LG’s own Karate Kid wins flood of praise
15 February 2010 | By Luke McLeod-Roberts
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There is a scene in Bruce Lee’s first US film Marlowe in which the kung fu icon accidentally jumps off the top of a skyscraper during a fight scene.
As head of security at LG, Sthe Majozi is responsible for anything from monitoring the contractors fitting out the firm’s South Bank building to reacting to emergencies such as the flooding of the firm’s basement (The Lawyer.com, 30 April 2008).
Although the Middleweight British Karate champion finds that the alertness and deftness honed through the martial art come in handy for his day job, he has so far avoided any rooftop tussles.
“Karate teaches you discipline and respect,” he says in the syncopated English of his native South Africa. “I look at staff and I don’t think they respect me because they’re scared of me, but because I respect them.”
Majozi grew up in Empangeni, a small town approximately two and a half hours north of Durban. This was during apartheid, and so sport provided an outlet from poverty and segregation. “It was the only way to grow up and be the man you wanted to be,” Majozi says.
His mother was an avid ballroom and Latin dancer and wanted her son to be her stage partner. Majozi joined her with reluctance, as his real ambition was to follow in the footsteps (and flying kicks) of his hero, Lee. “[As a child] you always think you’re going to fly like Bruce Lee, you don’t realise you can’t,” Majozi admits with a laugh.
Twenty years on and he may not be flying literally, but it is fair to say that the string of opponents Majozi has defeated on the mat may suspect he has something akin to superhuman qualities. Having fought at local and national levels in South Africa, he says he was well-known there when he arrived in the UK seven years ago.
Majozi believes his spell in the UK has helped improve his craft. “Since I came to this country I’ve improved almost 100 per cent,” he says. “I’ve had the opportunity to go to Europe to see other fighters.”
The 32-year-old won both the Lightweight Champion title in the English Kyokushin and subsequently the Middleweight division of the British Open Knockdown Karate Championships. Next year he is off to Japan to represent the UK in the Kyokushinkai Karate World Championships.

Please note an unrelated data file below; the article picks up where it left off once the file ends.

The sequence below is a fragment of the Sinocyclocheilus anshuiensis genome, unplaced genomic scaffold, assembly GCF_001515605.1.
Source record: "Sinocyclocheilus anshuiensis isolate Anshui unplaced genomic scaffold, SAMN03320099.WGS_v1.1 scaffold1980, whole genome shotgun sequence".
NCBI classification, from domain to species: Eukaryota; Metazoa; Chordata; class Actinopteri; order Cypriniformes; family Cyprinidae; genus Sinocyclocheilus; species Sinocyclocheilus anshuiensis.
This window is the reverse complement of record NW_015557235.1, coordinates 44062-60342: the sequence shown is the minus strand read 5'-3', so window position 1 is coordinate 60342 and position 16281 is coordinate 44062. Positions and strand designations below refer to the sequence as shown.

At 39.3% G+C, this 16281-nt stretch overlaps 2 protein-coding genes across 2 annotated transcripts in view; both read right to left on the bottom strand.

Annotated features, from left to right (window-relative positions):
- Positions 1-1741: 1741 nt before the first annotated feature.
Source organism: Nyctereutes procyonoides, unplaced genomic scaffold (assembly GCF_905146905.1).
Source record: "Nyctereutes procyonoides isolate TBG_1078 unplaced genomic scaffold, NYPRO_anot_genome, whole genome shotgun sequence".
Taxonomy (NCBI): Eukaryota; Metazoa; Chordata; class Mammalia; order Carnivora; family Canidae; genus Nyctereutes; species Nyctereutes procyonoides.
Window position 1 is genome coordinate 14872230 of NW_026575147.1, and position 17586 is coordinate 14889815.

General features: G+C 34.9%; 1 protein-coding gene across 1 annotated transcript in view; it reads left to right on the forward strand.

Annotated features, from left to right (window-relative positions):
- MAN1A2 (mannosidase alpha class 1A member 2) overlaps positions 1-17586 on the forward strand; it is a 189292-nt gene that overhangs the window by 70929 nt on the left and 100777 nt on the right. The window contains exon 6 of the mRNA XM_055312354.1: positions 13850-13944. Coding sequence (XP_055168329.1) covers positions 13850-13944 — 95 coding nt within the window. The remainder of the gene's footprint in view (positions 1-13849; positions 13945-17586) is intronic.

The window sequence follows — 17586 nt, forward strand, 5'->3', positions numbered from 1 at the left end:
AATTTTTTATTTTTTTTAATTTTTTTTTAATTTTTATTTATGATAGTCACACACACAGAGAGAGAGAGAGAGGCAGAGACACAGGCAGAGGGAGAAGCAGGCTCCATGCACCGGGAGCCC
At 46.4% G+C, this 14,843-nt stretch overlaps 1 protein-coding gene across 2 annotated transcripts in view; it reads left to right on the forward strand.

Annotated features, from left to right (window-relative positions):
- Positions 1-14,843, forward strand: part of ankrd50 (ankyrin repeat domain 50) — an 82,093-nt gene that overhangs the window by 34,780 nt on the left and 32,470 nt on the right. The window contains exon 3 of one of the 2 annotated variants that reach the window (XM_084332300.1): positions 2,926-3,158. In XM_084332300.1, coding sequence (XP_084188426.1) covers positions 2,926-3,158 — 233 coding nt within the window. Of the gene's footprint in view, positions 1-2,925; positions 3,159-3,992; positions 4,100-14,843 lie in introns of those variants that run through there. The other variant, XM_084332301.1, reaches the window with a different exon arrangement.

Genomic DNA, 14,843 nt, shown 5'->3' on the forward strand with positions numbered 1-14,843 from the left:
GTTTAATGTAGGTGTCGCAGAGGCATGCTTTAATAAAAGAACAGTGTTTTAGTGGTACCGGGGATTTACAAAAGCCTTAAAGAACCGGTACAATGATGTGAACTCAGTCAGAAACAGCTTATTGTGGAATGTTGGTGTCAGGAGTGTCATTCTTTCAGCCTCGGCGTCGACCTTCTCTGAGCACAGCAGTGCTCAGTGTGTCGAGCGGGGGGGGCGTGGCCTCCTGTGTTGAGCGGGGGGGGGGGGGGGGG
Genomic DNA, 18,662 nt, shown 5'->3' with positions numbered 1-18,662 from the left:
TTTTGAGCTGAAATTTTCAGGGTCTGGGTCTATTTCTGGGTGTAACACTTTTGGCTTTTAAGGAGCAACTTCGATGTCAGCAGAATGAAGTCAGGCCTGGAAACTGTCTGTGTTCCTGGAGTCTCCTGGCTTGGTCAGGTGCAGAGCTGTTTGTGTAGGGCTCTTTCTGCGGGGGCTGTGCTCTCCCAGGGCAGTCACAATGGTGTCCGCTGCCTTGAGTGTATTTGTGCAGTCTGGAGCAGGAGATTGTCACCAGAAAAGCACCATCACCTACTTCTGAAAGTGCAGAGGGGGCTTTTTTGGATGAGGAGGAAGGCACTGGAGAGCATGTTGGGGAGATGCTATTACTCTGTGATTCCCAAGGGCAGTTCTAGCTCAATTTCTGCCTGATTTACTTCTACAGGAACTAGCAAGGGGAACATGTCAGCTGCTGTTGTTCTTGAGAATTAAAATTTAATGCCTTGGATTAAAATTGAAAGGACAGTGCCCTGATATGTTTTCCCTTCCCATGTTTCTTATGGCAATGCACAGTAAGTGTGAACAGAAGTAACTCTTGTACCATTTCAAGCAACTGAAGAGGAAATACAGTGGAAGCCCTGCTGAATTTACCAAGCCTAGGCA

He is currently set on bagging the Lightweight title in the seventh Balkan Championship, to be held in Greece in seven weeks. “I’m looking one step at a time at what’s in front of me,” he says.
For anyone considering emulating Majozi’s success, take note of his gruelling daily schedule. While the ’big freeze’ grounded trains, planes and probably several of his colleagues, Majozi is sanguine about getting up every day at 4am to go running. He follows that with what most people would regard as sufficient exercise for a week by cycling 35 minutes to work.
The day is punctuated by a spell of ’bag work’ during lunchtime, before he leaves at 7pm to do two and a half hours of power training. Weekends involve more training - and no alcohol.
Of course, Majozi has to be flexible to the demands of his job - and in particular a spell of water-related issues.
The April 2008 flood was followed by another flooding last May. Majozi received a 2am phonecall, forcing him to turn up at work in the middle of the night to three feet of water.
More recently a pregnant employee’s waters broke in the office. “I had to rush to make sure she was okay, giving her towels, making sure she was lying down and getting her to the hospital very quickly,” he recalls.
This loyalty is reciprocated by considerable support from the firm, which not only recognised him at its internal awards ceremony with the Inspiration gong “for his spirit of achievement, selflessness and commitment”, but is part sponsor of the Greek Championship he is competing in.
“Almost 95 per cent of staff here know my name,” he asserts proudly . “The support I get is increasing. I don’t have words to describe it. [Senior partner] Penny Francis will always ask me about the results of my competitions and wants to put them on the website. This is my second home.”
And what of his first home, some 6,000 miles away on the shores of the Indian Ocean? “I always update my family - they wish me the best,” he says, adding that his mother has given up trying to drag him onto the dancefloor.